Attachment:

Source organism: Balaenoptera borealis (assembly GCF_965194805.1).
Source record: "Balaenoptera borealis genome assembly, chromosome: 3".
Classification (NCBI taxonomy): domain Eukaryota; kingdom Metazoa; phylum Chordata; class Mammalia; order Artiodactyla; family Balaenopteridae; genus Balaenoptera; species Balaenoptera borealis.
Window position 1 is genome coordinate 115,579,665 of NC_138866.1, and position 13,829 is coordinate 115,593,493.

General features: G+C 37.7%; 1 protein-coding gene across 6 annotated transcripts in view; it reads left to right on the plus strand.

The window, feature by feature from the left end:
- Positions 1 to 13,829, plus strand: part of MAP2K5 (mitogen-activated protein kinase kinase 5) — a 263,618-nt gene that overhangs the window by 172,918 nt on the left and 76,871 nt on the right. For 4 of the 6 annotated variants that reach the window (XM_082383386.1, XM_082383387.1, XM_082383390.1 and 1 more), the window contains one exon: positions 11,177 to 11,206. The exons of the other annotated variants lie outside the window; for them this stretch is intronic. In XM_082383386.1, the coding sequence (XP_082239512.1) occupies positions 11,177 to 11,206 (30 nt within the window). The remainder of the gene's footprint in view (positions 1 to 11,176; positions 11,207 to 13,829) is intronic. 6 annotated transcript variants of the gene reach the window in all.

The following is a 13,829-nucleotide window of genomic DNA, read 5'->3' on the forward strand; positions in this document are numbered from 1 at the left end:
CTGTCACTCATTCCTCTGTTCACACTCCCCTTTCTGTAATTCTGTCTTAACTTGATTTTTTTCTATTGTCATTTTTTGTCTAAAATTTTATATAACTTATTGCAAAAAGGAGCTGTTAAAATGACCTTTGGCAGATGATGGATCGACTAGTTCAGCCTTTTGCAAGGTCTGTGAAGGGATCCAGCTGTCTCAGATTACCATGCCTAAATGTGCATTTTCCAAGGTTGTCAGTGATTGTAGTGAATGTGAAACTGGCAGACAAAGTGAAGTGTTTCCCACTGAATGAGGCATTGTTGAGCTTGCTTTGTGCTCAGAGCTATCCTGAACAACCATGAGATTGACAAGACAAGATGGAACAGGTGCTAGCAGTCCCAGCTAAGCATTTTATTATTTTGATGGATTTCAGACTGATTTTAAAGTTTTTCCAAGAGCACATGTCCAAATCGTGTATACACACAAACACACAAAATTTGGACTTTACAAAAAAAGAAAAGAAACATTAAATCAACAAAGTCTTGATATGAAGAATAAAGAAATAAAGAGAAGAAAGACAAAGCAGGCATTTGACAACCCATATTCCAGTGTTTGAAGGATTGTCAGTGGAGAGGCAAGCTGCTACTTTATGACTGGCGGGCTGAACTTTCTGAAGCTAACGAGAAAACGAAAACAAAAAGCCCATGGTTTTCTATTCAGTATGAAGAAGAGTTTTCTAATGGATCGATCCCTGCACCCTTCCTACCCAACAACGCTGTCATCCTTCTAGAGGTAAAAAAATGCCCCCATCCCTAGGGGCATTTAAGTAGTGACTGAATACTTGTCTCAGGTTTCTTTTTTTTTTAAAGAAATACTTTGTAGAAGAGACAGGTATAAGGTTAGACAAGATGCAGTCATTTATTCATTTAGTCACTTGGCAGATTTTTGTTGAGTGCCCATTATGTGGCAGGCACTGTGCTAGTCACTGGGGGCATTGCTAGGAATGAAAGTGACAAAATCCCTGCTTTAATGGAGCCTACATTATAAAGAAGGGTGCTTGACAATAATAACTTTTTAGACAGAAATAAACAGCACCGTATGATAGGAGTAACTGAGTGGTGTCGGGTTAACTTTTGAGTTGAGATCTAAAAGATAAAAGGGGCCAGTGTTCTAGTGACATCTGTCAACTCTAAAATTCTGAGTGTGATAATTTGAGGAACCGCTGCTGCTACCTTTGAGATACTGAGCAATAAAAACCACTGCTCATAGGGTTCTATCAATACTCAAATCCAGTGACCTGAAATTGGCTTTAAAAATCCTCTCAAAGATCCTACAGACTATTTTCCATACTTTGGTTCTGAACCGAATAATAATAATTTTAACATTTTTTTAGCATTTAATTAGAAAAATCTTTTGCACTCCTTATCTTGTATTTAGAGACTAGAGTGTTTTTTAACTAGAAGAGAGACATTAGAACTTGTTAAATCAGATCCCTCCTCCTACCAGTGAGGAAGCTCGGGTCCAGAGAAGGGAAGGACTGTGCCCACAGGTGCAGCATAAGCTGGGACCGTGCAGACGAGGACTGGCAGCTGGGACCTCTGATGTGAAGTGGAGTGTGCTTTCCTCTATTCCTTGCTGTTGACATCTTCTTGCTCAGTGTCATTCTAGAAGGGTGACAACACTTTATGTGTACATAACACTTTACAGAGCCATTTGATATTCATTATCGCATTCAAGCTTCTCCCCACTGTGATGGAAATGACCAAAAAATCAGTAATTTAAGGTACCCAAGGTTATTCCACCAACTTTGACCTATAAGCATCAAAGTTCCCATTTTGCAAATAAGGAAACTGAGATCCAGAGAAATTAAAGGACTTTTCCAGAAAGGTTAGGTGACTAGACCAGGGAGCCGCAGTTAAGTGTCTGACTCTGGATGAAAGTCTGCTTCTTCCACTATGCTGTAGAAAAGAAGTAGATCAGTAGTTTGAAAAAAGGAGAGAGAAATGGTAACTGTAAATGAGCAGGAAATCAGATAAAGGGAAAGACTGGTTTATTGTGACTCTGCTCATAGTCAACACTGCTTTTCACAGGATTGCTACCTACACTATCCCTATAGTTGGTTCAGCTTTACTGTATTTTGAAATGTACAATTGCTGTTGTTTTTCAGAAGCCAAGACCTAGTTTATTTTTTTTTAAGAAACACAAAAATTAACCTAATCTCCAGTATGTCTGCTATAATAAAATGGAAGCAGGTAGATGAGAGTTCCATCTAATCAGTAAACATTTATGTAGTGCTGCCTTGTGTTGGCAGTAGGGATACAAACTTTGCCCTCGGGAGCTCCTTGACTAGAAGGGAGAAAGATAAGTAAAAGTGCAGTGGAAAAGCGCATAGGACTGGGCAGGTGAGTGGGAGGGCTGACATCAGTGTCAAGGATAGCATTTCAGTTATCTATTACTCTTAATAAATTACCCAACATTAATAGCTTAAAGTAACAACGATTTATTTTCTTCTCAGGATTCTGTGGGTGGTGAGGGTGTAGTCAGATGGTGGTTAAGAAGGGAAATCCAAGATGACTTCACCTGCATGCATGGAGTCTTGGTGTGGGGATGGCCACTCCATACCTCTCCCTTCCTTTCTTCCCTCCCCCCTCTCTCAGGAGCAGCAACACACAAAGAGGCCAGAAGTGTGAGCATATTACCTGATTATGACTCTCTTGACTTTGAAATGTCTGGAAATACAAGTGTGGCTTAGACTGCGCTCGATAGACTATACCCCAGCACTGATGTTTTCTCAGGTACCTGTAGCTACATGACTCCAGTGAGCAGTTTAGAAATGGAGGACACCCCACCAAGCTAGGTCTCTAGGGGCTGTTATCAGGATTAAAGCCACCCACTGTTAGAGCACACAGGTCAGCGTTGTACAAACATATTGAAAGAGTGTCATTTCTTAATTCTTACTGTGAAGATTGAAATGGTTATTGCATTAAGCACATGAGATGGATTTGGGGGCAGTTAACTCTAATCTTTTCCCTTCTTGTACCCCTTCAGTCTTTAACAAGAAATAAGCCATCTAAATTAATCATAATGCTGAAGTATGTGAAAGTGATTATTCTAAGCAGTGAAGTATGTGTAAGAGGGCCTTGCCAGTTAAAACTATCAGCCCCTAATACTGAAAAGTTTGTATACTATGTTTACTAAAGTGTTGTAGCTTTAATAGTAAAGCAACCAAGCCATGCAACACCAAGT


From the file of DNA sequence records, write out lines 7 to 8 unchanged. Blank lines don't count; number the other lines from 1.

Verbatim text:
- Positions 1 to 13,829, plus strand: part of MAP2K5 (mitogen-activated protein kinase kinase 5) — a 263,618-nt gene that overhangs the window by 172,918 nt on the left and 76,871 nt on the right. For 4 of the 6 annotated variants that reach the window (XM_082383386.1, XM_082383387.1, XM_082383390.1 and 1 more), the window contains one exon: positions 11,177 to 11,206. The exons of the other annotated variants lie outside the window; for them this stretch is intronic. In XM_082383386.1, the coding sequence (XP_082239512.1) occupies positions 11,177 to 11,206 (30 nt within the window). The remainder of the gene's footprint in view (positions 1 to 11,176; positions 11,207 to 13,829) is intronic. 6 annotated transcript variants of the gene reach the window in all.

The following is a 13,829-nucleotide window of genomic DNA, read 5'->3' on the forward strand; positions in this document are numbered from 1 at the left end: